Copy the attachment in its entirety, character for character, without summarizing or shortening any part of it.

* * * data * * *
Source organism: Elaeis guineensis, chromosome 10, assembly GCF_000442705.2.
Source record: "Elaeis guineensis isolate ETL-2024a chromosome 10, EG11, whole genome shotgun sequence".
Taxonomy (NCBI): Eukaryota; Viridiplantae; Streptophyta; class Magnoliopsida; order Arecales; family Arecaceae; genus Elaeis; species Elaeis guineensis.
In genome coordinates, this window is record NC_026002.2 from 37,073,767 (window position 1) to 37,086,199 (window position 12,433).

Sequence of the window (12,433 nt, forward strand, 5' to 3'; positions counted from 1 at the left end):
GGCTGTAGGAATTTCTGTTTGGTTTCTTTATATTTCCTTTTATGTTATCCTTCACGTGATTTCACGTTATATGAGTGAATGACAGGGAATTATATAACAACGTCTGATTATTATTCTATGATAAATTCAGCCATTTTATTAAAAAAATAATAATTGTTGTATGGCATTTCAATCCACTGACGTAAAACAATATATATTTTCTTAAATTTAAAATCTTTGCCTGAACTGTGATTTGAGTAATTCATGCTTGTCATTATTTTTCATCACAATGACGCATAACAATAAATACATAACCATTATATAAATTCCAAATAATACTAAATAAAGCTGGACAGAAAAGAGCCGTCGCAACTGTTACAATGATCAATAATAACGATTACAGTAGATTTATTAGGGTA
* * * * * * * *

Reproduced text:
Source organism: Elaeis guineensis, chromosome 10, assembly GCF_000442705.2.
Source record: "Elaeis guineensis isolate ETL-2024a chromosome 10, EG11, whole genome shotgun sequence".
Taxonomy (NCBI): Eukaryota; Viridiplantae; Streptophyta; class Magnoliopsida; order Arecales; family Arecaceae; genus Elaeis; species Elaeis guineensis.
In genome coordinates, this window is record NC_026002.2 from 37,073,767 (window position 1) to 37,086,199 (window position 12,433).

Sequence of the window (12,433 nt, forward strand, 5' to 3'; positions counted from 1 at the left end):
GGCTGTAGGAATTTCTGTTTGGTTTCTTTATATTTCCTTTTATGTTATCCTTCACGTGATTTCACGTTATATGAGTGAATGACAGGGAATTATATAACAACGTCTGATTATTATTCTATGATAAATTCAGCCATTTTATTAAAAAAATAATAATTGTTGTATGGCATTTCAATCCACTGACGTAAAACAATATATATTTTCTTAAATTTAAAATCTTTGCCTGAACTGTGATTTGAGTAATTCATGCTTGTCATTATTTTTCATCACAATGACGCATAACAATAAATACATAACCATTATATAAATTCCAAATAATACTAAATAAAGCTGGACAGAAAAGAGCCGTCGCAACTGTTACAATGATCAATAATAACGATTACAGTAGATTTATTAGGGTA